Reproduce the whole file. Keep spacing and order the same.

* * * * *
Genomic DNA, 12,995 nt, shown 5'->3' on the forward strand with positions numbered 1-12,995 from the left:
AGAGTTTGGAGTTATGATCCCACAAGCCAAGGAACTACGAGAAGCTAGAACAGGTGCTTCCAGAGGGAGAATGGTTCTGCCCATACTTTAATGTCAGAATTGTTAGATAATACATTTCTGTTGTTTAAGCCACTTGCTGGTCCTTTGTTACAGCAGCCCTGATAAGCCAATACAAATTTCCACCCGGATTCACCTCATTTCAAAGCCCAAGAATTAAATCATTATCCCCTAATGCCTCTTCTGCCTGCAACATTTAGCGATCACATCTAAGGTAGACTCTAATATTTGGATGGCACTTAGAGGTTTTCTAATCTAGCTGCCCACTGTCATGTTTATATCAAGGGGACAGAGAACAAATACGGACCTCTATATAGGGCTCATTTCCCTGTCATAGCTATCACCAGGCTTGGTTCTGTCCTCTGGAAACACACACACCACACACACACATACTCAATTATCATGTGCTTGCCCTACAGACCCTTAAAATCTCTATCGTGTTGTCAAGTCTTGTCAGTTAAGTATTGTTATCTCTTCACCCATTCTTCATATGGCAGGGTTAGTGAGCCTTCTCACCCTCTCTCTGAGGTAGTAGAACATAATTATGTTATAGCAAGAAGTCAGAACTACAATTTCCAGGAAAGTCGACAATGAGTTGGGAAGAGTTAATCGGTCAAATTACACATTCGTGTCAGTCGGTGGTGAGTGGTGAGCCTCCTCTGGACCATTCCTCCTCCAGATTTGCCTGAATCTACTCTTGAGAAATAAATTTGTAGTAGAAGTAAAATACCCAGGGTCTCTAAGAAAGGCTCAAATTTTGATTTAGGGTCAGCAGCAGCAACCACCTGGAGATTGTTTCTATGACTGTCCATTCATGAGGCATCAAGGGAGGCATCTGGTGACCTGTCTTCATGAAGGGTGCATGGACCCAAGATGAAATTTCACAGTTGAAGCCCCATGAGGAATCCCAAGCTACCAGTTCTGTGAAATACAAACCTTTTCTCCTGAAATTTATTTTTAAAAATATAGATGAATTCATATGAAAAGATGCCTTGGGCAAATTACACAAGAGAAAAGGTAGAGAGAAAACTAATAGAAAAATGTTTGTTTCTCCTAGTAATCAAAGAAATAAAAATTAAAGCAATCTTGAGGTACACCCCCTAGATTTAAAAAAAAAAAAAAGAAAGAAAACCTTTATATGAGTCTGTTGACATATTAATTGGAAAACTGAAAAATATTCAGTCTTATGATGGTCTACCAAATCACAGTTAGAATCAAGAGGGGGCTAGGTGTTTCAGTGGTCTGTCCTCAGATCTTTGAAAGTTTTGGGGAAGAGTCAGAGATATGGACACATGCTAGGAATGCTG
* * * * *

Genomic DNA, 12,995 nt, shown 5'->3' on the forward strand with positions numbered 1-12,995 from the left:
AGAGTTTGGAGTTATGATCCCACAAGCCAAGGAACTACGAGAAGCTAGAACAGGTGCTTCCAGAGGGAGAATGGTTCTGCCCATACTTTAATGTCAGAATTGTTAGATAATACATTTCTGTTGTTTAAGCCACTTGCTGGTCCTTTGTTACAGCAGCCCTGATAAGCCAATACAAATTTCCACCCGGATTCACCTCATTTCAAAGCCCAAGAATTAAATCATTATCCCCTAATGCCTCTTCTGCCTGCAACATTTAGCGATCACATCTAAGGTAGACTCTAATATTTGGATGGCACTTAGAGGTTTTCTAATCTAGCTGCCCACTGTCATGTTTATATCAAGGGGACAGAGAACAAATACGGACCTCTATATAGGGCTCATTTCCCTGTCATAGCTATCACCAGGCTTGGTTCTGTCCTCTGGAAACACACACACCACACACACACATACTCAATTATCATGTGCTTGCCCTACAGACCCTTAAAATCTCTATCGTGTTGTCAAGTCTTGTCAGTTAAGTATTGTTATCTCTTCACCCATTCTTCATATGGCAGGGTTAGTGAGCCTTCTCACCCTCTCTCTGAGGTAGTAGAACATAATTATGTTATAGCAAGAAGTCAGAACTACAATTTCCAGGAAAGTCGACAATGAGTTGGGAAGAGTTAATCGGTCAAATTACACATTCGTGTCAGTCGGTGGTGAGTGGTGAGCCTCCTCTGGACCATTCCTCCTCCAGATTTGCCTGAATCTACTCTTGAGAAATAAATTTGTAGTAGAAGTAAAATACCCAGGGTCTCTAAGAAAGGCTCAAATTTTGATTTAGGGTCAGCAGCAGCAACCACCTGGAGATTGTTTCTATGACTGTCCATTCATGAGGCATCAAGGGAGGCATCTGGTGACCTGTCTTCATGAAGGGTGCATGGACCCAAGATGAAATTTCACAGTTGAAGCCCCATGAGGAATCCCAAGCTACCAGTTCTGTGAAATACAAACCTTTTCTCCTGAAATTTATTTTTAAAAATATAGATGAATTCATATGAAAAGATGCCTTGGGCAAATTACACAAGAGAAAAGGTAGAGAGAAAACTAATAGAAAAATGTTTGTTTCTCCTAGTAATCAAAGAAATAAAAATTAAAGCAATCTTGAGGTACACCCCCTAGATTTAAAAAAAAAAAAAAGAAAGAAAACCTTTATATGAGTCTGTTGACATATTAATTGGAAAACTGAAAAATATTCAGTCTTATGATGGTCTACCAAATCACAGTTAGAATCAAGAGGGGGCTAGGTGTTTCAGTGGTCTGTCCTCAGATCTTTGAAAGTTTTGGGGAAGAGTCAGAGATATGGACACATGCTAGGAATGCTG